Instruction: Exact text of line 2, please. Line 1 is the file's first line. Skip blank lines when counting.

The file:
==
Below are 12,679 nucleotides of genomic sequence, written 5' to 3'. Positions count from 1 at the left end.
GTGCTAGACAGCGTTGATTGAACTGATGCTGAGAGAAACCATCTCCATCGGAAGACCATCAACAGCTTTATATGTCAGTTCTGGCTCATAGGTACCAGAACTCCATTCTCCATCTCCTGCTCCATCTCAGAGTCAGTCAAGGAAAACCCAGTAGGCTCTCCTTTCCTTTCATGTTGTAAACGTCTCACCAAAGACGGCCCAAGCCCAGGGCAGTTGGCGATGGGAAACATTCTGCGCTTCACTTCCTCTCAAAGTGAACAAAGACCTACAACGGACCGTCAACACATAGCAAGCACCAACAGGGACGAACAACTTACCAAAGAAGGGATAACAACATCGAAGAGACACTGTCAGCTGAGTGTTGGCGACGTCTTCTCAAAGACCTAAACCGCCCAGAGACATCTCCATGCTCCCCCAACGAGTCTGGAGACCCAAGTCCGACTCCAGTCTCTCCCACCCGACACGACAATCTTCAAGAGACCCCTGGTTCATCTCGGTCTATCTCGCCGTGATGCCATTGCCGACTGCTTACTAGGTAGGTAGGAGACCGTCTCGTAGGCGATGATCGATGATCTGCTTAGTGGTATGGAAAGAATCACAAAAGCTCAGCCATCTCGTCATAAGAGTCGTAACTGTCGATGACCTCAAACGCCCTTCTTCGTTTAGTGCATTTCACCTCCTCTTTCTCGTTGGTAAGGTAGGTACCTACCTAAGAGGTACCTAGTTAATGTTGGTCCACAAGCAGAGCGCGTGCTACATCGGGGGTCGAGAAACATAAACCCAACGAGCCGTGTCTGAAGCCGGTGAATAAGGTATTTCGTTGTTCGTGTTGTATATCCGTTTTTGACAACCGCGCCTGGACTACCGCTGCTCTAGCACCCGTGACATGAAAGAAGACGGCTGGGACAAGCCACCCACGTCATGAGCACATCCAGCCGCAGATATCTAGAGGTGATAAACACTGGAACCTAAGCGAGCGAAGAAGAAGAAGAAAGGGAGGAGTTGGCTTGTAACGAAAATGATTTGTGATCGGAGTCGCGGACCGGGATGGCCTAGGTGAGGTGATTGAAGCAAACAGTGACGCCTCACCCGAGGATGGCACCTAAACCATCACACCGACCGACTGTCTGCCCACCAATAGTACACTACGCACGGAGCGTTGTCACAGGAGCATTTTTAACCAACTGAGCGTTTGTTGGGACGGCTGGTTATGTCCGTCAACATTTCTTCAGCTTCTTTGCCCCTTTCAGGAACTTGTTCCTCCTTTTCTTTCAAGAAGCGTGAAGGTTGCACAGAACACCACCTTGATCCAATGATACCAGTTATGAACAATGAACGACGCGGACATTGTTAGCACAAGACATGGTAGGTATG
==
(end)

GTGCTAGACAGCGTTGATTGAACTGATGCTGAGAGAAACCATCTCCATCGGAAGACCATCAACAGCTTTATATGTCAGTTCTGGCTCATAGGTACCAGAACTCCATTCTCCATCTCCTGCTCCATCTCAGAGTCAGTCAAGGAAAACCCAGTAGGCTCTCCTTTCCTTTCATGTTGTAAACGTCTCACCAAAGACGGCCCAAGCCCAGGGCAGTTGGCGATGGGAAACATTCTGCGCTTCACTTCCTCTCAAAGTGAACAAAGACCTACAACGGACCGTCAACACATAGCAAGCACCAACAGGGACGAACAACTTACCAAAGAAGGGATAACAACATCGAAGAGACACTGTCAGCTGAGTGTTGGCGACGTCTTCTCAAAGACCTAAACCGCCCAGAGACATCTCCATGCTCCCCCAACGAGTCTGGAGACCCAAGTCCGACTCCAGTCTCTCCCACCCGACACGACAATCTTCAAGAGACCCCTGGTTCATCTCGGTCTATCTCGCCGTGATGCCATTGCCGACTGCTTACTAGGTAGGTAGGAGACCGTCTCGTAGGCGATGATCGATGATCTGCTTAGTGGTATGGAAAGAATCACAAAAGCTCAGCCATCTCGTCATAAGAGTCGTAACTGTCGATGACCTCAAACGCCCTTCTTCGTTTAGTGCATTTCACCTCCTCTTTCTCGTTGGTAAGGTAGGTACCTACCTAAGAGGTACCTAGTTAATGTTGGTCCACAAGCAGAGCGCGTGCTACATCGGGGGTCGAGAAACATAAACCCAACGAGCCGTGTCTGAAGCCGGTGAATAAGGTATTTCGTTGTTCGTGTTGTATATCCGTTTTTGACAACCGCGCCTGGACTACCGCTGCTCTAGCACCCGTGACATGAAAGAAGACGGCTGGGACAAGCCACCCACGTCATGAGCACATCCAGCCGCAGATATCTAGAGGTGATAAACACTGGAACCTAAGCGAGCGAAGAAGAAGAAGAAAGGGAGGAGTTGGCTTGTAACGAAAATGATTTGTGATCGGAGTCGCGGACCGGGATGGCCTAGGTGAGGTGATTGAAGCAAACAGTGACGCCTCACCCGAGGATGGCACCTAAACCATCACACCGACCGACTGTCTGCCCACCAATAGTACACTACGCACGGAGCGTTGTCACAGGAGCATTTTTAACCAACTGAGCGTTTGTTGGGACGGCTGGTTATGTCCGTCAACATTTCTTCAGCTTCTTTGCCCCTTTCAGGAACTTGTTCCTCCTTTTCTTTCAAGAAGCGTGAAGGTTGCACAGAACACCACCTTGATCCAATGATACCAGTTATGAACAATGAACGACGCGGACATTGTTAGCACAAGACATGGTAGGTATG